Censorship-happy Twitter suddenly concerned about ‘public conversation’ as Russia cracks down on illegal content
Twitter’s complaints about Russian regulators slowing down its traffic would be a lot more credible if the platform hadn’t been so eager to turn into a partisan echo chamber and place itself above the law in its own homeland.
On Wednesday, Russia began throttling Twitter as a way of pressuring the San Francisco-based company to remove over 3,100 posts found to be in violation of Russian law. Specifically, this includes 450 instances of child pornography and more than 2,500 incitements to underage suicide.
Twitter responded by saying it was “deeply concerned by increased attempts to block and throttle online public conversation.”
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It’s more than a bit disturbing that Twitter considers child porn and calls to suicide “public conversation.” The former is illegal in the US as well, and both are against their own terms of service.
Twitter might argue that it’s based in the US and that the First Amendment of the American Constitution protects the free speech of everyone on their platform – except we all know that for them to do so would be the height of hypocrisy.
Back in May 2018, a US federal judge defined Twitter as a “designated public forum,” ruling that then-President Donald Trump has no right to block hostile users, not even from the official presidential account but from his personal one. That would violate the law, and “no government official is above the law,” argued Judge Naomi Reice Buchwald.
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Judge Buchwald was curiously silent when Twitter decided it was above the law, banning Trump’s account while he was still the sitting president in January 2021, on the basis of how his tweets might be “received and interpreted.”
Trump’s tweets “must be read in the context of broader events in the country and the ways in which the President’s statements can be mobilized by different audiences, including to incite violence,” Twitter argued, citing his “pattern of behavior” to argue that they amount to “glorification of violence.”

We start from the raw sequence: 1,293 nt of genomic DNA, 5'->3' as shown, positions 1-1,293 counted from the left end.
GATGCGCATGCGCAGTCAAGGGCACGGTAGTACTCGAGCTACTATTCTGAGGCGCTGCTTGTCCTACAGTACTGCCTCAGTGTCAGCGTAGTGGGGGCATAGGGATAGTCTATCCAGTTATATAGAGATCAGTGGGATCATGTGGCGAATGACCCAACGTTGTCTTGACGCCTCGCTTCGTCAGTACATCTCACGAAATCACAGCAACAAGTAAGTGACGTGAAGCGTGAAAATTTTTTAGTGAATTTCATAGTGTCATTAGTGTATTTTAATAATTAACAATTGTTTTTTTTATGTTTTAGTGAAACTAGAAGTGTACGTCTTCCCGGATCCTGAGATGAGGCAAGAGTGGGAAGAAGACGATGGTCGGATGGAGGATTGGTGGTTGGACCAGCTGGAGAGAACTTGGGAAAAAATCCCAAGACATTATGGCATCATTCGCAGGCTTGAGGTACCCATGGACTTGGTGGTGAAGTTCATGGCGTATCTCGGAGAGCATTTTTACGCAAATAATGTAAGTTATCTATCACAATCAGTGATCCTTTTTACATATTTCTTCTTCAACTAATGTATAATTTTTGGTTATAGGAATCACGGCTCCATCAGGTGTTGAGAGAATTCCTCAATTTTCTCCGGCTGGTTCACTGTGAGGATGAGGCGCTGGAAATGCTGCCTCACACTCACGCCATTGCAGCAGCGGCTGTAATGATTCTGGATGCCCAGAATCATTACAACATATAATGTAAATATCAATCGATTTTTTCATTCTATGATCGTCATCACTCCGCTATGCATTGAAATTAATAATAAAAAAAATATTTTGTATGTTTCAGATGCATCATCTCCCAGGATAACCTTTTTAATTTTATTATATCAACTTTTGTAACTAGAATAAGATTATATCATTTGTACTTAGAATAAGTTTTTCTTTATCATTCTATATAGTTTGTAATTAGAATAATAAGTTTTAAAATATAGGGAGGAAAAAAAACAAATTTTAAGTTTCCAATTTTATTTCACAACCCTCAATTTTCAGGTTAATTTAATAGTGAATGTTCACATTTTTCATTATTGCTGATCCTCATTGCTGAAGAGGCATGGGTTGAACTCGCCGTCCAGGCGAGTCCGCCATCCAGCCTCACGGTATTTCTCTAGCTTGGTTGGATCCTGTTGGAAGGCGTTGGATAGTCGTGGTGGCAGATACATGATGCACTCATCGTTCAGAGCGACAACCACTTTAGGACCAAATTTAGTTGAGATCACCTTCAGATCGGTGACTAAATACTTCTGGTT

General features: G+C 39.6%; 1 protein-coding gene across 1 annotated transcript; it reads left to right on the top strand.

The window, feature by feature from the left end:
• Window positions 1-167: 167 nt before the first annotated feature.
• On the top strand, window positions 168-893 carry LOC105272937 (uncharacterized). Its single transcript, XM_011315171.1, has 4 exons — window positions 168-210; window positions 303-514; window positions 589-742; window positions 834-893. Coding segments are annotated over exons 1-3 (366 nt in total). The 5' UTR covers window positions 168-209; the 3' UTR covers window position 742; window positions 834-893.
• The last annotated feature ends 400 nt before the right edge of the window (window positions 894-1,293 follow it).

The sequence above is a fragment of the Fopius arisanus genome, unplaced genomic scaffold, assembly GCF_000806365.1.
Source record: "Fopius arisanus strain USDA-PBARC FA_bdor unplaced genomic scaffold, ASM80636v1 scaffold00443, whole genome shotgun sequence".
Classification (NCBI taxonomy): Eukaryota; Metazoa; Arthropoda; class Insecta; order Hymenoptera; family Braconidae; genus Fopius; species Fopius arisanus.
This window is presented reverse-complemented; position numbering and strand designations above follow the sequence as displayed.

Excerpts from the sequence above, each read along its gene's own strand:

Before removing the account and all its content altogether, Twitter – as well as Facebook and YouTube – outright deleted Trump’s video messages in which he called for his supporters to stay peaceful and respect law and order. Now that those are gone, the only narrative out there is the one pushed by mainstream media and Democrats, who claim Trump “incited insurrection” at the Capitol on January 6.
In the run-up to the 2020 US election, Twitter locked out the New York Post over a legitimate story about Hunter Biden and Ukraine; slapped a label insisting that massive changes to voting procedures were “safe and secure” – by sheer coincidence, in line with the effort to “fortify” the vote and ensure the “proper” outcome – and labeled any questions about the result as “disputed” before eventually banning those who asked them.
Twitter has since degenerated into a partisan echo chamber, where political trends are without exception the Democrat talking points of the day, often astroturfed by paid activists. Ostensibly a platform and not a publisher, their “What’s happening” sidebar editorializes constantly.
For example, earlier this week President Joe Biden seemed unable to remember the name or title of his defense secretary, who was standing right behind him. Through the lens of Twitter, that became the story of that one time Trump called the Apple CEO Tim Cook “Tim Apple,” as that’s what “people” were ostensibly talking about instead. Public square? More like loudspeakers blaring official propaganda from every lamppost.
They’re not the only Silicon Valley company to think itself above the law, or more powerful than entire countries. Witness the recent showdown between Facebook and Australia, in which Mark Zuckerberg sought to bully Canberra into abandoning plans to force online platforms to pay for news content. Perhaps Jack Dorsey is thinking he can do the same with Moscow.
Whatever the outcome of this showdown, don’t let anyone gaslight you into thinking it has anything to do with freedom of “online public conversation.” Free speech was a fundamental value of the American Republic, but that is manifestly no longer the case in the entity that has now replaced it, better known as Our Democracy. Silicon Valley supported this revolutionary change. It is now merely reaping what it has sown.
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